Almost all of the campaign finance stories many of us have heard about lately have to do with super-PACs, billionaire casino moguls, and a debate about whether corporations are people. New York Gov. Andrew Cuomo (D-N.Y.) is taking leadership this year, however, to show that we can do better and start to put everyday people back in charge of our elections.
As we watch the federal campaign finance system move further and further into the hands of an elite few wealthy Americans, New York will hopefully move in a different direction -- one that could serve as an example to the rest of the country. And it's something that New Yorkers definitely want, according to a new poll from the Siena Research Institute.
In his State of the State address, Gov. Cuomo urged the state legislature to pass a publicly financed election system similar to New York City's successful program. In the Siena poll, 74% of New Yorkers support that plan. In fact, the campaign finance measures Cuomo mentioned in his speech rank above all but one issue in the level of support.
As Karen Scharff with Citizen Action of New York said, "There's no question that New Yorkers are sick and tired of our democracy being bought by the 1%, but now we know that most New Yorkers agree with Governor Cuomo on how to limit that influence... Today's Siena poll proves that regardless of political ideology, people don't want their voices weakened by CEO campaign contributors."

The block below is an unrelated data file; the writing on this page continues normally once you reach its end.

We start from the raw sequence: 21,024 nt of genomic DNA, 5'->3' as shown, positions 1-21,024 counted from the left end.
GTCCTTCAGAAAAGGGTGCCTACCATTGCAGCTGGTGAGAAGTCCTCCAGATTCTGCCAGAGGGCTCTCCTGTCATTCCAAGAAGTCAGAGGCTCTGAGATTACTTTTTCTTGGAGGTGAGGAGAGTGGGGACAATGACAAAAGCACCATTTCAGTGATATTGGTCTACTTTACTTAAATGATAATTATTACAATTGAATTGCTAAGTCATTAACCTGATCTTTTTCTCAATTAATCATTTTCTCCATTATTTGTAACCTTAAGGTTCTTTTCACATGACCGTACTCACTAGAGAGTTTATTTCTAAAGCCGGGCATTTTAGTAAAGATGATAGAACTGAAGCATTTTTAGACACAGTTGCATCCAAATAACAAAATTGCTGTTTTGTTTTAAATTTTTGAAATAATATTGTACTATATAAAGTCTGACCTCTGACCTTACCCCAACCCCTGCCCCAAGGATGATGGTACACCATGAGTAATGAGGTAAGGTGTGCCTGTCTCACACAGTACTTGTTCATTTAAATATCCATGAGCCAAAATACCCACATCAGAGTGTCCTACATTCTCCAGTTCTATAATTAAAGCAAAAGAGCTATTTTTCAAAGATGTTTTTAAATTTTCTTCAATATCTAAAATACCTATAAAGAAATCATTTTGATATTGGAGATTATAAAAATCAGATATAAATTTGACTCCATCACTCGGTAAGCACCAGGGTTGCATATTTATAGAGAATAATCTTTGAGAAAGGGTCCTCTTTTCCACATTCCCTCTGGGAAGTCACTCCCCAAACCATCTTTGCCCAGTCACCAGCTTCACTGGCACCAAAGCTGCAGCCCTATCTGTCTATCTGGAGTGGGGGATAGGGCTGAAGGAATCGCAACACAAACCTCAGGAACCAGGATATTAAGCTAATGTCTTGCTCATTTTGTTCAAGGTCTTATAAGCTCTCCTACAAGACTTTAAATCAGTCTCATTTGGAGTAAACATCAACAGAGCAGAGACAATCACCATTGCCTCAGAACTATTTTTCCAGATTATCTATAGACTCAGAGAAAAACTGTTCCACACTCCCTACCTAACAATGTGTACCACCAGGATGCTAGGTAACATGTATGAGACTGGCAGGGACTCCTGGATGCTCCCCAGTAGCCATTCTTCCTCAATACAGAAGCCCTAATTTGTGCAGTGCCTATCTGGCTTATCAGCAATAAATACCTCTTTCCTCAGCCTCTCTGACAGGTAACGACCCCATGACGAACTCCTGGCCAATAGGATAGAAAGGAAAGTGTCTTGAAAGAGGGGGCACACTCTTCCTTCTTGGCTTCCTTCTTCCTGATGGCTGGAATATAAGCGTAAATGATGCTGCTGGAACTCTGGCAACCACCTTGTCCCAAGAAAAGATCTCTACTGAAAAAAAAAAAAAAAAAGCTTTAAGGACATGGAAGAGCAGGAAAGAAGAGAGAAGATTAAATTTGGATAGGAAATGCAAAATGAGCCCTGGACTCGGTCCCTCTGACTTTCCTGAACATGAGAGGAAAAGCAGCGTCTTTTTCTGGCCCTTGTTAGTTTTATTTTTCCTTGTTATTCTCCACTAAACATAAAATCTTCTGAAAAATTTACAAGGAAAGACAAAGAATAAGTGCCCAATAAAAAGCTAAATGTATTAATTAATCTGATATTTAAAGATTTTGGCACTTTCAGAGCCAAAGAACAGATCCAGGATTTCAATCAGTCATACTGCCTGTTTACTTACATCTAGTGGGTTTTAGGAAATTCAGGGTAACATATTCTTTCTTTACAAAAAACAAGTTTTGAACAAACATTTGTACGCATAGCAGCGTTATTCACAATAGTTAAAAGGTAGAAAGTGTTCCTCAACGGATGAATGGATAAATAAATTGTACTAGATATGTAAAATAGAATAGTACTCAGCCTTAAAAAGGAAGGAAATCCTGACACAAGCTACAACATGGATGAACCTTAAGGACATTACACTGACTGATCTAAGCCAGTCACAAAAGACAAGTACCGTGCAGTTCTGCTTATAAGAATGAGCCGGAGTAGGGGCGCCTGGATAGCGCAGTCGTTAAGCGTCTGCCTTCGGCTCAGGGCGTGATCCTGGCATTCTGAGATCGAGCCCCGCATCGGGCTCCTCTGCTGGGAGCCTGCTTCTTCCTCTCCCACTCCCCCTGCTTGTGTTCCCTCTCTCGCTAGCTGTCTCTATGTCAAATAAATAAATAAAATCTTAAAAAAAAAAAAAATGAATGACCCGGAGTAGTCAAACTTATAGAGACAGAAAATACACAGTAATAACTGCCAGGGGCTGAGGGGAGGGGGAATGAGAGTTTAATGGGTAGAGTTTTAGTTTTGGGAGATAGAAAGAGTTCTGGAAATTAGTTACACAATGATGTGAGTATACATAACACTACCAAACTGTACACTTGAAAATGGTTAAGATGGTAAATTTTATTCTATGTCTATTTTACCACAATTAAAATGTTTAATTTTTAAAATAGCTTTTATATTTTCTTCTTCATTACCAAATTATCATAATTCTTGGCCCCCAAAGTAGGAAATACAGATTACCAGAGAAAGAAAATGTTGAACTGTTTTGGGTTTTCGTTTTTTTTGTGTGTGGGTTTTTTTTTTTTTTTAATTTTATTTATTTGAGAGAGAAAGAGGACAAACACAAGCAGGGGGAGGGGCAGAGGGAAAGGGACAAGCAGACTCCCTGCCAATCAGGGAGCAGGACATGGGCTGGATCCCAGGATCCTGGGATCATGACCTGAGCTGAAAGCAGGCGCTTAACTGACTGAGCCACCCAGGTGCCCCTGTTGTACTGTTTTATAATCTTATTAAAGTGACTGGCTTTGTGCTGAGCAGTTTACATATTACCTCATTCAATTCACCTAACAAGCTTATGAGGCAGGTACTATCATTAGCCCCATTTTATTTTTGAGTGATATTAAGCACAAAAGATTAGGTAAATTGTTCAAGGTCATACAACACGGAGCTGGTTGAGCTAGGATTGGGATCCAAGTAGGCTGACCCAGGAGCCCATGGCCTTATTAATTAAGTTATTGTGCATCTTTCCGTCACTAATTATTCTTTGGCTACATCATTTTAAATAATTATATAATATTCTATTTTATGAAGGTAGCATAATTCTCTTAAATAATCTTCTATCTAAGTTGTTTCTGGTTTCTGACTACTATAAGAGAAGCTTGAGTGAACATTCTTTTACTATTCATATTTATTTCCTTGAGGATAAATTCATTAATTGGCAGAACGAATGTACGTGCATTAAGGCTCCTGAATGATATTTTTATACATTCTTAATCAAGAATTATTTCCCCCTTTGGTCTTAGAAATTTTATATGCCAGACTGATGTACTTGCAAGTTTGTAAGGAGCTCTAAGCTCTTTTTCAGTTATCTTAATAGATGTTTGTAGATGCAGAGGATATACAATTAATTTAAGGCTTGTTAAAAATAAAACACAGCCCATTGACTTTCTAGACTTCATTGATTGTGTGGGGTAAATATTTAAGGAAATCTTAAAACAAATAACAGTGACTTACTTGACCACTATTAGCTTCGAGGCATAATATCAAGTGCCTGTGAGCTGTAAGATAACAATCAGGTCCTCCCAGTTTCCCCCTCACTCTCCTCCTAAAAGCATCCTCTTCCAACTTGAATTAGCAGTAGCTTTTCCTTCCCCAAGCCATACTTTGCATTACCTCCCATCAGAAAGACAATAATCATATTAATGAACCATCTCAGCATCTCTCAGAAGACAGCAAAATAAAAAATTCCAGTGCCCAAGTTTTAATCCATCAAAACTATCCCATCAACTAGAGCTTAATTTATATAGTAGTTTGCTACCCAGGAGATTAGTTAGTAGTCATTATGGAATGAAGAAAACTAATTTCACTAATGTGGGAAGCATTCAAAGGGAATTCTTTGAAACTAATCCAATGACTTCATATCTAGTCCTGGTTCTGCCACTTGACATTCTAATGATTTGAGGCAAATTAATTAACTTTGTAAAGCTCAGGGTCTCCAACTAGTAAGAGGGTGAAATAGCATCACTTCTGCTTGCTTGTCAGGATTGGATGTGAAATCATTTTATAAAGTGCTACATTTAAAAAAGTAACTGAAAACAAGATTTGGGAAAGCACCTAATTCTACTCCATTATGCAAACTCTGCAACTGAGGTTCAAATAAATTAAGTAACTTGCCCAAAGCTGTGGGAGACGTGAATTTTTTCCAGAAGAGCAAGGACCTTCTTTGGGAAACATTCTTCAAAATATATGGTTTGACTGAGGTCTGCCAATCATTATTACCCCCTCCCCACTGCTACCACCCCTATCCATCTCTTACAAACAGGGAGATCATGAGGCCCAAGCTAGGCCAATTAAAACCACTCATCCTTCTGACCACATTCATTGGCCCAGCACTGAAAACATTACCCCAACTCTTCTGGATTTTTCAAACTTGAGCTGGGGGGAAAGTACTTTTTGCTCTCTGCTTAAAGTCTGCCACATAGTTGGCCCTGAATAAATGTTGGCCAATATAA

It's been estimated that the 2012 federal elections will cost more than $11 billion -- nearly double the 2008 election. That money is going to come from millionaires and billionaires on both sides of the aisle and you can bet they'll expect a return on that investment. New Yorkers can show the rest of the country that there's a better way.
Gov. Cuomo said in his prepared remarks for the State of the State speech that, "It's time we make sure that all New Yorkers have an equal voice in our political process. Therefore, it is imperative that we implement real campaign finance reform and provide citizens with a voice in the very foundation of democracy -- the ballot box."
He's right. Let's get it done, New York.